TSI Certification Process
What is TSM?
The Therapeutic Spiral Model (TSM) is a form of clinically-modified psychodrama used for the safe and effective treatment of trauma. Since the inception of TSM in 1992, thousands of people around the world have benefited from its application. TSM addresses trauma resulting from physical/emotional abuse, childhood sexual abuse, rape and sexual assault, ethnic conflict, torture and other forms of political violence. TSM is based on the premise that survivors of trauma need to be adequately resourced with a set of roles that can be internalized for greater awareness, resilience, and post-traumatic growth. Only when this is accomplished can survivors fully explore, understand, and release themselves from the debilitating impact of traumatic events.
Certification as a TSM Psychodramatist
Therapeutic Spiral International (TSI) presents an International Certification in Experiential Trauma Therapy, at four levels, using the Therapeutic Spiral Model (TSM): Trained Auxiliary Ego (TAE), Assistant Leader (AL), Team Leader (TL), and TSI Trainer. This is an acknowledged and research-supported method of using clinically modified psychodrama and experiential psychotherapy to treat trauma with individuals, groups, and communities who present with symptoms of PTSD, anxiety, or depression. It has also been applied to addictions and eating disorders, as well as to uses in education, theatre, community building, business, and law.
TSI offers a comprehensive training program in TSM psychodrama to treat Post-Traumatic Stress Disorder and its aftermath that when completed fulfill the TSI requirements for International Certification in Trauma Therapy. This training is for mental health care professionals, educators, community organizers, business persons, lawyers, or volunteers who wish to learn or improve their skills in working with people who are highly stressed or suffer from PTSD.
Training workshops for 2017-2018 are currently scheduled in the United States, Canada, China, Egypt, Korea, Norway, Spain, Sweden, and Taiwan with more to be added. Teams are also available for training in Australia, England, New Zealand and South Africa. Students who complete this two-year program will receive an International Certification in Trauma Therapy using the Therapeutic Spiral Model.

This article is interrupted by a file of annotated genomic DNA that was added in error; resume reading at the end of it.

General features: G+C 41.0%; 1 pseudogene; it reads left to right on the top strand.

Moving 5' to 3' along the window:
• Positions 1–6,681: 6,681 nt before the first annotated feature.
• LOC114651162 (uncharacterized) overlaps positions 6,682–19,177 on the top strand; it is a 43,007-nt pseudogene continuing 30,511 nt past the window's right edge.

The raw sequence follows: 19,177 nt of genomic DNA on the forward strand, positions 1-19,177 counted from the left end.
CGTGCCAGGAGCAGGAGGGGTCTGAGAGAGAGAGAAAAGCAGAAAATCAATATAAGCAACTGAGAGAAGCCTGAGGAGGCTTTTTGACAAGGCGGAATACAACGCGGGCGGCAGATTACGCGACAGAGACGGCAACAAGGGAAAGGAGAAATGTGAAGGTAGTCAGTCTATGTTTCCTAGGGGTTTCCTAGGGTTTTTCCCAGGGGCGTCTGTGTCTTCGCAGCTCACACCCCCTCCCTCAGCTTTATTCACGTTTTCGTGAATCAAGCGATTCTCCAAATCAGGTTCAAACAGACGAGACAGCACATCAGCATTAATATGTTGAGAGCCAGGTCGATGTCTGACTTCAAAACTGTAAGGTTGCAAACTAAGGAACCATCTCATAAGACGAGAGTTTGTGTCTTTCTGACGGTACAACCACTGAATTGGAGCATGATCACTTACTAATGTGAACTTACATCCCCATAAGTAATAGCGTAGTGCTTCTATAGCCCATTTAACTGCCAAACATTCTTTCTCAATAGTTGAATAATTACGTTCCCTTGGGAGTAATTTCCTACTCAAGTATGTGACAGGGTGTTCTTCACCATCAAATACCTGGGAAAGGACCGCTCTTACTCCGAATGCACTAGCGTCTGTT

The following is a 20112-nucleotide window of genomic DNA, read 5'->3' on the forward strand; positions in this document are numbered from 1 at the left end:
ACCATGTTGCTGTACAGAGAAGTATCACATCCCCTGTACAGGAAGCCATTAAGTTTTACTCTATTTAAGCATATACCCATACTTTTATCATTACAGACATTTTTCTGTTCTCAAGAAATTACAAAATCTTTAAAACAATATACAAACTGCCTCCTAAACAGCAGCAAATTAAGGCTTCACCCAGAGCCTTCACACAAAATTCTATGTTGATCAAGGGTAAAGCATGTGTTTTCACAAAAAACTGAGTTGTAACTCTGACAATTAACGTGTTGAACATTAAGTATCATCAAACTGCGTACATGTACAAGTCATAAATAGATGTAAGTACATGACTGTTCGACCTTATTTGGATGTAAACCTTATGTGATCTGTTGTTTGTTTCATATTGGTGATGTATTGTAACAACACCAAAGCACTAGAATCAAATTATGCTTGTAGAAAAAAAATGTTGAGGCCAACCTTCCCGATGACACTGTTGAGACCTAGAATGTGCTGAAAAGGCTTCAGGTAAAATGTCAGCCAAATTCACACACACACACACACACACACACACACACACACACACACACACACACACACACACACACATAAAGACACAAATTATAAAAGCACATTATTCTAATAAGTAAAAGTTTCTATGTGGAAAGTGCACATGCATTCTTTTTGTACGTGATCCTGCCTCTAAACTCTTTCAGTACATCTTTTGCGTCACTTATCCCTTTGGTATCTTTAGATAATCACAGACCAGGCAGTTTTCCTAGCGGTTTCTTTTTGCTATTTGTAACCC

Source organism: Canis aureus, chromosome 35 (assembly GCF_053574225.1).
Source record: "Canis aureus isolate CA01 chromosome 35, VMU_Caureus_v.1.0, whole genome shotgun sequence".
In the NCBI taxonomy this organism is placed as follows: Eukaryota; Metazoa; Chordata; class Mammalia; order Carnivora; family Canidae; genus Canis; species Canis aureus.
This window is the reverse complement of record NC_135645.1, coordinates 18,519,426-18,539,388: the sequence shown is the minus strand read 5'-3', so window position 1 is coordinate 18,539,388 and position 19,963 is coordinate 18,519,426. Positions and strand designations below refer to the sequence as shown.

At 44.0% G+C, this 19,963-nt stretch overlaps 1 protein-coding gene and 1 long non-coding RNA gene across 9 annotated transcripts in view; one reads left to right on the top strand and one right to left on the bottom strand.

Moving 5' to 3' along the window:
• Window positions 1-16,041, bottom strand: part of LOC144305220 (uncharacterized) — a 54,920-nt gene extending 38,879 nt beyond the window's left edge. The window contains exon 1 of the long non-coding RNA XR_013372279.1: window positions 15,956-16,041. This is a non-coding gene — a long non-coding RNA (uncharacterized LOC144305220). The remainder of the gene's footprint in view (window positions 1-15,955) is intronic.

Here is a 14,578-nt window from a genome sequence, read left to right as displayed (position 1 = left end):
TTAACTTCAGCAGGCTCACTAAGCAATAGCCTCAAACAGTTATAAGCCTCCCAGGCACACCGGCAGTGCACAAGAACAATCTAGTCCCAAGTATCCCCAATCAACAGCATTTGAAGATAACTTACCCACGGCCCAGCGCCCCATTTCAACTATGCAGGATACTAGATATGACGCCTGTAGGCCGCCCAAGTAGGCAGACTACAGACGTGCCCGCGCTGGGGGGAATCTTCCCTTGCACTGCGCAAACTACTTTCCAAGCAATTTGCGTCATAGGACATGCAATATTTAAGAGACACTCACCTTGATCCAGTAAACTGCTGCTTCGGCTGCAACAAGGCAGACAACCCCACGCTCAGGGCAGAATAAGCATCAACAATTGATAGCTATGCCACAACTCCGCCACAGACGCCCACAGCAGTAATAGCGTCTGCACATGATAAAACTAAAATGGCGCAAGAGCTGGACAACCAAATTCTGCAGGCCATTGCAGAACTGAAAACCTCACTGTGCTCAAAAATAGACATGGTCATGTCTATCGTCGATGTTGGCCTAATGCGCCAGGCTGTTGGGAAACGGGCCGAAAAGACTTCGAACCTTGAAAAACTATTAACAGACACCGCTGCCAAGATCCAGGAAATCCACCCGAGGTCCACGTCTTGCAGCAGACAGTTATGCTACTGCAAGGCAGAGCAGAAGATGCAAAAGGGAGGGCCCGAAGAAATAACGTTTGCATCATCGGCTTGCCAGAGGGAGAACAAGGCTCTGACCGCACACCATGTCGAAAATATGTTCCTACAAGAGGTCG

Kate Hudgins, Ph.D., TEP, is the current director of training, lead trainer, and supervisor and may be assisted by one or more faculty members or senior clinicians in training. Excellent supervision-in-person, Skype, video, and written is provided to maintain the highest levels of safety and learning for students in the certification program.
Continuing Education Credits
Credit hours for trainings with Kate Hudgins, Ph.D., TEP, and other certified TSI Trainers who are also TEPs, are provided for psychodrama certification with the American Board of Examiners in Psychodrama, Sociometry and Group Psychotherapy and the American Society for Experiential Therapists. Credits count toward the International Certification in Trauma Therapy using the Therapeutic Spiral Model. In addition, continuing education hours are available for psychologists, social workers, family and marriage therapists, addictions counselors, licensed professional counselors, and certified group psychotherapists, depending upon the site.
Structure of the TSI Certification Program
TSI International Certification in Trauma Therapy includes theory, practice, and supervision. There are 7 required courses that can also be used as stand-alone workshops that produce immediately useful TSM clinical action interventions. This comprehensive training program with it’s highly experiential format is presented in weekends and week-long intensives and teaches participants how to address trauma safely with action methods.